Change At The Top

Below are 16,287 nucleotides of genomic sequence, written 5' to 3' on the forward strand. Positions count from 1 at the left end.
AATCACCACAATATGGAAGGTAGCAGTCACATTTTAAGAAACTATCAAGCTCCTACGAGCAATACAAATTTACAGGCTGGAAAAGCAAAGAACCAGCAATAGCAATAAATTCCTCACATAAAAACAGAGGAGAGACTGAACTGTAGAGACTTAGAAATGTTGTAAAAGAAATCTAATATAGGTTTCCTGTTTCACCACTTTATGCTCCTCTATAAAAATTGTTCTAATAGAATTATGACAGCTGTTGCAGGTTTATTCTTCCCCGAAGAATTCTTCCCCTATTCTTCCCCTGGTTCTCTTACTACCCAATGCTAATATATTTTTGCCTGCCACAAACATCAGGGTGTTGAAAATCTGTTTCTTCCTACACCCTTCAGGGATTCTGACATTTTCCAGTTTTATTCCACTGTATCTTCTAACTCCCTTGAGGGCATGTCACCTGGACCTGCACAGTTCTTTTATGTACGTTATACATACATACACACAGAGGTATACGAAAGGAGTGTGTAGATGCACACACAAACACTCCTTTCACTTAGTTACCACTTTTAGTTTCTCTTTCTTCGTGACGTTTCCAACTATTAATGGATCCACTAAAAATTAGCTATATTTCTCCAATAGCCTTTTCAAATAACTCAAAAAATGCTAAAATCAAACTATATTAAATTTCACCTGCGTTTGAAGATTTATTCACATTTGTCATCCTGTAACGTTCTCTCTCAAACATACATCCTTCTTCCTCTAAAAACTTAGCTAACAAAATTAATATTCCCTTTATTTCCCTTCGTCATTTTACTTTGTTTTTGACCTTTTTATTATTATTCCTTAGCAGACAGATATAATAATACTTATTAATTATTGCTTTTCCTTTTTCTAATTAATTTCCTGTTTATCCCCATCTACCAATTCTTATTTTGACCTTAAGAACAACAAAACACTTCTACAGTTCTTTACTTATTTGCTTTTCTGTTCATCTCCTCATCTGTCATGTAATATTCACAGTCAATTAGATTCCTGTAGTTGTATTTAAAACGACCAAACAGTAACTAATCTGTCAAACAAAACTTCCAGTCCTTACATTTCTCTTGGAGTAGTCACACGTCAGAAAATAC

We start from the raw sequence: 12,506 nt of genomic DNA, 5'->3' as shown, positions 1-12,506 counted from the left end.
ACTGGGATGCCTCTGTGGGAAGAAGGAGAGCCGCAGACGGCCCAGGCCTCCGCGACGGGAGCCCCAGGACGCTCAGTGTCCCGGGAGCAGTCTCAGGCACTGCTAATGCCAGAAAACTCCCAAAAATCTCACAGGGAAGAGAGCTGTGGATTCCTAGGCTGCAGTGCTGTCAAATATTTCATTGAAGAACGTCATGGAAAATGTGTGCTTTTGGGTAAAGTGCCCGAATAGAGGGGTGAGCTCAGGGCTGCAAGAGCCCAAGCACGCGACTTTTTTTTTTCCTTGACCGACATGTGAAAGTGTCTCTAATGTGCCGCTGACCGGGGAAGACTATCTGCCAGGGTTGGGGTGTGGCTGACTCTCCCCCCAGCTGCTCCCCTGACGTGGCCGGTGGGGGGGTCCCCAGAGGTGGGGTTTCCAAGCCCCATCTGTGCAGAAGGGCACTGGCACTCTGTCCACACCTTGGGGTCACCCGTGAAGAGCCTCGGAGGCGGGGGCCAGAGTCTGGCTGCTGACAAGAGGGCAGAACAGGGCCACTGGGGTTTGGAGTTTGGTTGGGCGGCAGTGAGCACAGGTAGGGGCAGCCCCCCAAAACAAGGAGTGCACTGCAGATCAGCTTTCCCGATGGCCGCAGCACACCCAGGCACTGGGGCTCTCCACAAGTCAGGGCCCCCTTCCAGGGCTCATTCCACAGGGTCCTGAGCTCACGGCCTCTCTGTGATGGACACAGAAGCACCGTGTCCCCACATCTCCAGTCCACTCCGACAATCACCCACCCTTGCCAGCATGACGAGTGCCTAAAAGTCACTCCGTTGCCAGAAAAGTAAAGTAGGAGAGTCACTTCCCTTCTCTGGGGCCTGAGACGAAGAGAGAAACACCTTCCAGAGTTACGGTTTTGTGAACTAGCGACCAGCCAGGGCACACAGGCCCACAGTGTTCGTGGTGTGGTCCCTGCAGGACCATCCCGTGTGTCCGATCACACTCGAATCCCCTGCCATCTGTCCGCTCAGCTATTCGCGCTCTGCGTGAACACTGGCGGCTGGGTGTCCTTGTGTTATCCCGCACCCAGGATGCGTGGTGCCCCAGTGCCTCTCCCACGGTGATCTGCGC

It has been an interesting couple of weeks to me. People, and things to do with people have always fascinated me and there are few pleasures greater than sitting in the sun with a coffee, a beer or maybe a glass of wine and watching people going about their daily lives. And then there are what I might describe as the set pieces, an important group of which is politics; people expressing their hopes, desires, frustrations and converting that into voting - or not. So first we had the European elections, where the major parties in the UK and here in Spain had an uncomfortable ride. And then King Juan Carlos announced that he was stepping down in favour of his son, Felipe. My first thought, shared by many Spaniards that I know was, “Why now?” The previous king, Alfonso XIII, the present king’s grandfather, also abdicated in 19331 and went into exile, being replaced by the Second Republic, which in turn was overthrown by a military coup followed by the Civil War from 1936 to 1939, from which Franco emerged as the dictator, holding power until his death in 1975. At that point, Juan Carlos who had been groomed by Franco to succeed him ascended to the throne. To everyone’s surprise - and no doubt to Franco’s also if he was watching from another place - he rejected the role envisaged for him by Franco and declared his intention to introduce a democratic constitution to Spain, with his own role reduced to that of constitutional head of state, outside politics and with no powers of his own. When, two years later, a Civil Guard colonel led his men into the chamber of the House of Deputies during a debate and began firing shots into the air, the King donned his military uniform and as head of the armed forces went onto television and ordered all armed forces to remain in their barracks, or if they had left the barracks to return there immediately. The attempted coup collapsed and Juan Carlos’s acceptance by the Spanish people was cemented. Sadly, of late the Spanish have become increasingly disillusioned with their king. He has not become any less of a democrat, but he has been less sensitive than was wise to the hardships suffered by his people in the recent economic crisis. His reputation was not improved when he fell and broke his hip at the height of the crisis. You might expect this to generate sympathy; unfortunately, he fell in Botswana during a luxury holiday, shooting elephants. More recently, his son-in-law, Iñaki Urdangarín, has become embroiled in a fraud and money-laundering scandal which at one point threatened to incriminate the Infanta Cristina, the king’s younger daughter. Add to this the fact that he is now 76 and not in the best of health, and abdication seems quite a sensible move. Even so, why now? Well, that may not be entirely unconnected to the shock suffered by the two main political parties in the European elections. Both suffered a significant loss of share of the vote to smaller parties, and for the first time Partido Popular and Partido Socialista Obrera Espannol failed to secure 50% of the vote between them. Most striking of all, Podemos (We Can), a party formed only three months ago, secured five of the Spanish seats in Brussels. Mariano Rajoy, Prime Minister and Leader of PP, has survived, but his opposite number at PSOE, Alfredo Rubalcaba, has resigned. Am I being cynical when I suggest that maybe a distraction was needed? Whatever, despite murmurings from republicans, it looks as if we shall have a new king and queen on June 19th, Felipe and Letizia. Interestingly, they have a similar image to William and Kate in Britain. Each royal heir has met and married a woman from outside the realms of European royalty or aristocracy, and each wife brings not just fresh blood but also fresh insights and understandings to their future role.

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